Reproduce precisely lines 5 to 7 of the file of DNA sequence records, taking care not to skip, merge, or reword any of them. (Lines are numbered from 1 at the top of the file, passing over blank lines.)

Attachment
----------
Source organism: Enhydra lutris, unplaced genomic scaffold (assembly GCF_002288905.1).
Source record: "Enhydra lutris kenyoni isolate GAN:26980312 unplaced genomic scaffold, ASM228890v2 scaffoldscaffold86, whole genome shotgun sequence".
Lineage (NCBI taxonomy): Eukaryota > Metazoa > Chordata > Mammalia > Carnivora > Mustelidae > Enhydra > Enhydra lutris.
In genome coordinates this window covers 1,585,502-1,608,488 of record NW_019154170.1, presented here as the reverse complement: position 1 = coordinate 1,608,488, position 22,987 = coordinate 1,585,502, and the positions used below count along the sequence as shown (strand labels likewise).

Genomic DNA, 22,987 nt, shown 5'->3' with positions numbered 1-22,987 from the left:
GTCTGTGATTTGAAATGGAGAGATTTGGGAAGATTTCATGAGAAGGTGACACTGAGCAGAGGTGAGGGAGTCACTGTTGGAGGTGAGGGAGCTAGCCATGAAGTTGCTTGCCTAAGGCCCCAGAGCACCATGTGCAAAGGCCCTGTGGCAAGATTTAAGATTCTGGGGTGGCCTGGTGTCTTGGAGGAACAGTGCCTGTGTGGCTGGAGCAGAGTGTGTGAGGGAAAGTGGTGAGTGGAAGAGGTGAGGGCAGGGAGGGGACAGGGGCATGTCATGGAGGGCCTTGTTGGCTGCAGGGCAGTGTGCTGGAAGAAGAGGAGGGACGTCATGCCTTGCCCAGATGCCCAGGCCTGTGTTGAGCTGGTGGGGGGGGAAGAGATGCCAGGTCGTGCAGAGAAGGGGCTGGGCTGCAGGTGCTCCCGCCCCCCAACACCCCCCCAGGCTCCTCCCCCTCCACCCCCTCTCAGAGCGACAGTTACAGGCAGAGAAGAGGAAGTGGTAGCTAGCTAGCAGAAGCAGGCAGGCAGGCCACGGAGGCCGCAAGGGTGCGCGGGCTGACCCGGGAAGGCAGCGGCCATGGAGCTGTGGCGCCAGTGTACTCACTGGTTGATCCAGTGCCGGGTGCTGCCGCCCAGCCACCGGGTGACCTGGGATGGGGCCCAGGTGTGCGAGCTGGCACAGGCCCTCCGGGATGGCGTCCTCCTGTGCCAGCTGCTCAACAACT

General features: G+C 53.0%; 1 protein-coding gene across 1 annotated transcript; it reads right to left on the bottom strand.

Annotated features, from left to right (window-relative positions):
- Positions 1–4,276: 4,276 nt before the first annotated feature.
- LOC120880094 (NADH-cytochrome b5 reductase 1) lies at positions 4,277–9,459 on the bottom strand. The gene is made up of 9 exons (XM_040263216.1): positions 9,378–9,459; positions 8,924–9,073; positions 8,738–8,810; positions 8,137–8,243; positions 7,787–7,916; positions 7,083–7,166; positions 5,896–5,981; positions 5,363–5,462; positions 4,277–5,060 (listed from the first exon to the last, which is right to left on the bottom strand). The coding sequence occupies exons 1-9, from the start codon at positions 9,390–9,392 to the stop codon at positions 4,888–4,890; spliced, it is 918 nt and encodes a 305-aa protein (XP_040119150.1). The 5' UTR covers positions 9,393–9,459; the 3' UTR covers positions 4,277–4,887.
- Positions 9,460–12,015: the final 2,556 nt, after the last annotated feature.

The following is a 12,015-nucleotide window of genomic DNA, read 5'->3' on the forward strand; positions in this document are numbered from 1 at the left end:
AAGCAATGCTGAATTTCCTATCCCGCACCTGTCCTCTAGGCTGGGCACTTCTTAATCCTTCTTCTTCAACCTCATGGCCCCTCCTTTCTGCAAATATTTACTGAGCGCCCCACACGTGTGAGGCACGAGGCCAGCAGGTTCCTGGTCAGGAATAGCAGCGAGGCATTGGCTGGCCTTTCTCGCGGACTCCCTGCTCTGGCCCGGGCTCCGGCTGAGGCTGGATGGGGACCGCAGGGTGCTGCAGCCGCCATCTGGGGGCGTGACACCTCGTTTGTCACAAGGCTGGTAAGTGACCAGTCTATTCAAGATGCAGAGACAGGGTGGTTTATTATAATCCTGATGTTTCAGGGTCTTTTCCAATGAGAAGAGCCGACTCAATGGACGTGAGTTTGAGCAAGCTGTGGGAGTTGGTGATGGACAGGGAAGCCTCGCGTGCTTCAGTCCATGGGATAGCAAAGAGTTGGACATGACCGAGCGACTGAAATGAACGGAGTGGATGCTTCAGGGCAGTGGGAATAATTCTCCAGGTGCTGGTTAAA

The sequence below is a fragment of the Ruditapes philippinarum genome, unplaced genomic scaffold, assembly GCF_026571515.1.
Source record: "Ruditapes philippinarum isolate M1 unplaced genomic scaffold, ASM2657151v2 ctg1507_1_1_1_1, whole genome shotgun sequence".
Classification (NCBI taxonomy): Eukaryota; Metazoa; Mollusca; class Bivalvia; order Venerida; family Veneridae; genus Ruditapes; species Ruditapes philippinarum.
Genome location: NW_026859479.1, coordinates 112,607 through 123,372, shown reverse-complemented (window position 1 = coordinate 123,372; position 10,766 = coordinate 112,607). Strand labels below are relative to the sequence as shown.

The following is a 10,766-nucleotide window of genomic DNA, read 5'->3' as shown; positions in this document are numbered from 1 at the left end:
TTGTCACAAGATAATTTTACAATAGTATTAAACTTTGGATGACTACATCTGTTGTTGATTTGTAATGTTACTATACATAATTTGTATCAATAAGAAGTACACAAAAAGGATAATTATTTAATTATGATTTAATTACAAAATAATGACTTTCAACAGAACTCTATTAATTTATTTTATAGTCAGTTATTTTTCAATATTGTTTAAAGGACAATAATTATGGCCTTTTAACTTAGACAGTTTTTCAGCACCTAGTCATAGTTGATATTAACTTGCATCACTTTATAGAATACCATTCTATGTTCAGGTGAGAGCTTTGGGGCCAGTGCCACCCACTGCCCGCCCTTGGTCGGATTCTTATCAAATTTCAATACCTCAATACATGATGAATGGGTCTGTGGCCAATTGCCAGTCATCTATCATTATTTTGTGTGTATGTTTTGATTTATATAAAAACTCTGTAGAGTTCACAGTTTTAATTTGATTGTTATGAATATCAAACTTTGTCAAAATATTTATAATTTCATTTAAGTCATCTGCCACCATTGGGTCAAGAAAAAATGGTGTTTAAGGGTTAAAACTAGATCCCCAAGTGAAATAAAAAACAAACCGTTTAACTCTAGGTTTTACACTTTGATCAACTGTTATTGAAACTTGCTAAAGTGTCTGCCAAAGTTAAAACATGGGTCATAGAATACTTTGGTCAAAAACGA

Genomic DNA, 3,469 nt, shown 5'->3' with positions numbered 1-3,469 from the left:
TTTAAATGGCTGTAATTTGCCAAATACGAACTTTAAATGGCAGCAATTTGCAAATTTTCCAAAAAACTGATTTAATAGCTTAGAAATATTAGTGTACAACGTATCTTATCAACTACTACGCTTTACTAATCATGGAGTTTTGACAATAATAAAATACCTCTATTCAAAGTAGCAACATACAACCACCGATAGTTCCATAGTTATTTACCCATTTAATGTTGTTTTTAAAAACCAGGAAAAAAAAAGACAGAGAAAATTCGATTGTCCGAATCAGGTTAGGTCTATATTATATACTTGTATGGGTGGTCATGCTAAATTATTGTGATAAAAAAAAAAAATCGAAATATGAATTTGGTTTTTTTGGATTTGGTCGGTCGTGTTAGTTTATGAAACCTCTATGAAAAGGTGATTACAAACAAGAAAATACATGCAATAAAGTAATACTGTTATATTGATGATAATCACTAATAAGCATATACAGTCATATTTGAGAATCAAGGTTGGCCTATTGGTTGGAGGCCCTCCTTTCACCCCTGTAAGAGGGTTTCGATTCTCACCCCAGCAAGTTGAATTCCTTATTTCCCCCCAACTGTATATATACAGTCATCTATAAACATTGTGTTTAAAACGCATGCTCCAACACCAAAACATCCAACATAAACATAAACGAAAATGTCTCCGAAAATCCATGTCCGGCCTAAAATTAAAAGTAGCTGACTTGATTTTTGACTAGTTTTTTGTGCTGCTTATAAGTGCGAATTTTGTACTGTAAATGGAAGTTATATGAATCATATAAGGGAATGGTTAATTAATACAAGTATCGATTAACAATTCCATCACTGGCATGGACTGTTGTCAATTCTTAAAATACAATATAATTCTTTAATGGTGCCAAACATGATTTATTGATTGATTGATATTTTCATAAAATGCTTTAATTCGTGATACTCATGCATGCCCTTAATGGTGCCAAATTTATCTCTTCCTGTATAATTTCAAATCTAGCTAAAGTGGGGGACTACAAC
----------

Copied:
Genomic DNA, 22,987 nt, shown 5'->3' with positions numbered 1-22,987 from the left:
GTCTGTGATTTGAAATGGAGAGATTTGGGAAGATTTCATGAGAAGGTGACACTGAGCAGAGGTGAGGGAGTCACTGTTGGAGGTGAGGGAGCTAGCCATGAAGTTGCTTGCCTAAGGCCCCAGAGCACCATGTGCAAAGGCCCTGTGGCAAGATTTAAGATTCTGGGGTGGCCTGGTGTCTTGGAGGAACAGTGCCTGTGTGGCTGGAGCAGAGTGTGTGAGGGAAAGTGGTGAGTGGAAGAGGTGAGGGCAGGGAGGGGACAGGGGCATGTCATGGAGGGCCTTGTTGGCTGCAGGGCAGTGTGCTGGAAGAAGAGGAGGGACGTCATGCCTTGCCCAGATGCCCAGGCCTGTGTTGAGCTGGTGGGGGGGGAAGAGATGCCAGGTCGTGCAGAGAAGGGGCTGGGCTGCAGGTGCTCCCGCCCCCCAACACCCCCCCAGGCTCCTCCCCCTCCACCCCCTCTCAGAGCGACAGTTACAGGCAGAGAAGAGGAAGTGGTAGCTAGCTAGCAGAAGCAGGCAGGCAGGCCACGGAGGCCGCAAGGGTGCGCGGGCTGACCCGGGAAGGCAGCGGCCATGGAGCTGTGGCGCCAGTGTACTCACTGGTTGATCCAGTGCCGGGTGCTGCCGCCCAGCCACCGGGTGACCTGGGATGGGGCCCAGGTGTGCGAGCTGGCACAGGCCCTCCGGGATGGCGTCCTCCTGTGCCAGCTGCTCAACAACT

General features: G+C 53.0%; 1 protein-coding gene across 1 annotated transcript; it reads right to left on the bottom strand.